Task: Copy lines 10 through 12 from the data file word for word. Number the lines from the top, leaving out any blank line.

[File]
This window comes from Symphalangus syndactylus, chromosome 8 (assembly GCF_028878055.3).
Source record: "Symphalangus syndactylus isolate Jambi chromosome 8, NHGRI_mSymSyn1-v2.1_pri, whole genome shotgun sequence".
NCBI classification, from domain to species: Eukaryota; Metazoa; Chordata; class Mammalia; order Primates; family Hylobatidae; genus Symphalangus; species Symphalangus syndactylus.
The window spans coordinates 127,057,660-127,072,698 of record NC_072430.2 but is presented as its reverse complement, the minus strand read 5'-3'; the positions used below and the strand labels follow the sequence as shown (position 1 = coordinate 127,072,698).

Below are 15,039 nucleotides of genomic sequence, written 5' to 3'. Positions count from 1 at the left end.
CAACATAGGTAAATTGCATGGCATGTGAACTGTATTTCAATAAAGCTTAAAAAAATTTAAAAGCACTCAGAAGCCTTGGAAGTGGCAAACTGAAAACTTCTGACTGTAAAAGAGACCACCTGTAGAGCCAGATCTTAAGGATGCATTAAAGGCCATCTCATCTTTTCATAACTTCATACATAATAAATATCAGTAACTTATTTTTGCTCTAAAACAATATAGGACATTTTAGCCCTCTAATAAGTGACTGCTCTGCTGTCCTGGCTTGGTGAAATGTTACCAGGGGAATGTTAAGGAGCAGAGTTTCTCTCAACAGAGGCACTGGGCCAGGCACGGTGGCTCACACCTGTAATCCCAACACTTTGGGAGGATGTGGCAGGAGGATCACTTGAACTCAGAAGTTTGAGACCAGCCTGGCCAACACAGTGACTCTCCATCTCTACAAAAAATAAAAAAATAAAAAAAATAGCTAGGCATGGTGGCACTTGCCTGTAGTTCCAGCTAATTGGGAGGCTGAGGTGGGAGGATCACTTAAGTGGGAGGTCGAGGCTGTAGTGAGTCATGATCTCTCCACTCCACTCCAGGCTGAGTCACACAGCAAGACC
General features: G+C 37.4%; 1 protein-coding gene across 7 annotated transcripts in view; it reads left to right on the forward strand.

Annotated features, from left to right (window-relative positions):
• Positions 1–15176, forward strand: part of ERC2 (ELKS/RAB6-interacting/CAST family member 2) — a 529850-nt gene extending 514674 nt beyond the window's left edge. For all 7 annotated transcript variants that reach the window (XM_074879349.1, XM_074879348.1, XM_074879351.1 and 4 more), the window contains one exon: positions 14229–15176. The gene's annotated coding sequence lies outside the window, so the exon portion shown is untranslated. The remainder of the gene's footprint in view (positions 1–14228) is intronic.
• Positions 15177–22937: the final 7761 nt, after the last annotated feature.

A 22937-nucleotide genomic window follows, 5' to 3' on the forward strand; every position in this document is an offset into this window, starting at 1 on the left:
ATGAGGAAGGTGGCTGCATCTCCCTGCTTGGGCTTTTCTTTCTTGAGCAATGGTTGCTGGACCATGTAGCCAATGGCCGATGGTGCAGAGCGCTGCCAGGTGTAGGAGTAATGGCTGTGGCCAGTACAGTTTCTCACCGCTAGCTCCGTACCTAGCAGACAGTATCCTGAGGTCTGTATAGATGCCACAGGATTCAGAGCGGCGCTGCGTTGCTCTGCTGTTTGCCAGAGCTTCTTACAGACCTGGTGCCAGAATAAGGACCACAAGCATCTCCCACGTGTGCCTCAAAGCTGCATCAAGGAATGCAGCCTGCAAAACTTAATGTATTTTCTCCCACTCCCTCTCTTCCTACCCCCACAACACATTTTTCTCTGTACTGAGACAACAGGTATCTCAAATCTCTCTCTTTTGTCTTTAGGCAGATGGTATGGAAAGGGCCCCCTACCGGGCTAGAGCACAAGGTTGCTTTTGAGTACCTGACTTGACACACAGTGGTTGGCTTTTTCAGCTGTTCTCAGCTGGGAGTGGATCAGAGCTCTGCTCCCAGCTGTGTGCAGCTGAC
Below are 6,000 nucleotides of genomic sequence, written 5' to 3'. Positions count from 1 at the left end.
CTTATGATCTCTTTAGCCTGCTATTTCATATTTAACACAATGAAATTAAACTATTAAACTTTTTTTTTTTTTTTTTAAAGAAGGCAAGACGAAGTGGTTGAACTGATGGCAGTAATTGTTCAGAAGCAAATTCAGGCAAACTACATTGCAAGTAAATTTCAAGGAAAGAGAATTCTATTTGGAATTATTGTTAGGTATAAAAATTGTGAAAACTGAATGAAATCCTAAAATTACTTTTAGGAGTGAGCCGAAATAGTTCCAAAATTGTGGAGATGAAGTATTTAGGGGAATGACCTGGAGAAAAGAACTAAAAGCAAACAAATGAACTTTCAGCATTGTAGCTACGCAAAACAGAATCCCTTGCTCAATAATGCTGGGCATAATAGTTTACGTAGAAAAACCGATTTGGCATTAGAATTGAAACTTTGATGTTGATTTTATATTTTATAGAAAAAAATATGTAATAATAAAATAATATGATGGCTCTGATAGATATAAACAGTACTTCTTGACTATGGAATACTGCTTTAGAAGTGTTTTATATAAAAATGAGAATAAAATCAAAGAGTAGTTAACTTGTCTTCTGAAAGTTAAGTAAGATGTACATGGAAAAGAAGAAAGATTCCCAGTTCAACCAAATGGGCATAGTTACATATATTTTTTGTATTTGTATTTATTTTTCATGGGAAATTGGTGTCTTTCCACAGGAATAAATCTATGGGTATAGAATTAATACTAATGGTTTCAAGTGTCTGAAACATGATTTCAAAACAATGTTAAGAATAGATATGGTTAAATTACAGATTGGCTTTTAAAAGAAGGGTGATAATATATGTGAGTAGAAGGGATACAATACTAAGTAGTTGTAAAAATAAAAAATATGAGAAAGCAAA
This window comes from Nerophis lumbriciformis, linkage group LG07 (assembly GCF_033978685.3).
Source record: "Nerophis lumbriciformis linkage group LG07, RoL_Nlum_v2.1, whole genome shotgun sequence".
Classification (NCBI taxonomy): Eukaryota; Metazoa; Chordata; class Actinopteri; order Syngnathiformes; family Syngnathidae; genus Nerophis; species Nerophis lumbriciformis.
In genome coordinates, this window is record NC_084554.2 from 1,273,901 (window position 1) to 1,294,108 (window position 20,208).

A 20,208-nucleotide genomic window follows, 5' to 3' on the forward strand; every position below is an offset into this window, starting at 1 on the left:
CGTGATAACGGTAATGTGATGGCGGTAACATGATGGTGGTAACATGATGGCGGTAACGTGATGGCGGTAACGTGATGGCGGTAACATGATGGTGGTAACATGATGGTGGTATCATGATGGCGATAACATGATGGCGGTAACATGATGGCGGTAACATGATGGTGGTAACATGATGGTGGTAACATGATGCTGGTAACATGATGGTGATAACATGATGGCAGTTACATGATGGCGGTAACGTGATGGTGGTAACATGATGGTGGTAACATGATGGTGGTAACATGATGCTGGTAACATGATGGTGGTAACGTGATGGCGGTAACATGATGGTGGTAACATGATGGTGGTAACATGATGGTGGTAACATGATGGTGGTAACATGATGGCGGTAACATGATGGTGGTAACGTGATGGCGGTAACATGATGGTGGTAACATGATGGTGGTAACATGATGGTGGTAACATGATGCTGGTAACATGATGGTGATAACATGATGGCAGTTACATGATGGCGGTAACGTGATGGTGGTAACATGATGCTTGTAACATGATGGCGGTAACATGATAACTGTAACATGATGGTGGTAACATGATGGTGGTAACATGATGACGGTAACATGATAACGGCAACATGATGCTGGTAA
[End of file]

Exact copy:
• Positions 15177–22937: the final 7761 nt, after the last annotated feature.

A 22937-nucleotide genomic window follows, 5' to 3' on the forward strand; every position in this document is an offset into this window, starting at 1 on the left:
ATGAGGAAGGTGGCTGCATCTCCCTGCTTGGGCTTTTCTTTCTTGAGCAATGGTTGCTGGACCATGTAGCCAATGGCCGATGGTGCAGAGCGCTGCCAGGTGTAGGAGTAATGGCTGTGGCCAGTACAGTTTCTCACCGCTAGCTCCGTACCTAGCAGACAGTATCCTGAGGTCTGTATAGATGCCACAGGATTCAGAGCGGCGCTGCGTTGCTCTGCTGTTTGCCAGAGCTTCTTACAGACCTGGTGCCAGAATAAGGACCACAAGCATCTCCCACGTGTGCCTCAAAGCTGCATCAAGGAATGCAGCCTGCAAAACTTAATGTATTTTCTCCCACTCCCTCTCTTCCTACCCCCACAACACATTTTTCTCTGTACTGAGACAACAGGTATCTCAAATCTCTCTCTTTTGTCTTTAGGCAGATGGTATGGAAAGGGCCCCCTACCGGGCTAGAGCACAAGGTTGCTTTTGAGTACCTGACTTGACACACAGTGGTTGGCTTTTTCAGCTGTTCTCAGCTGGGAGTGGATCAGAGCTCTGCTCCCAGCTGTGTGCAGCTGAC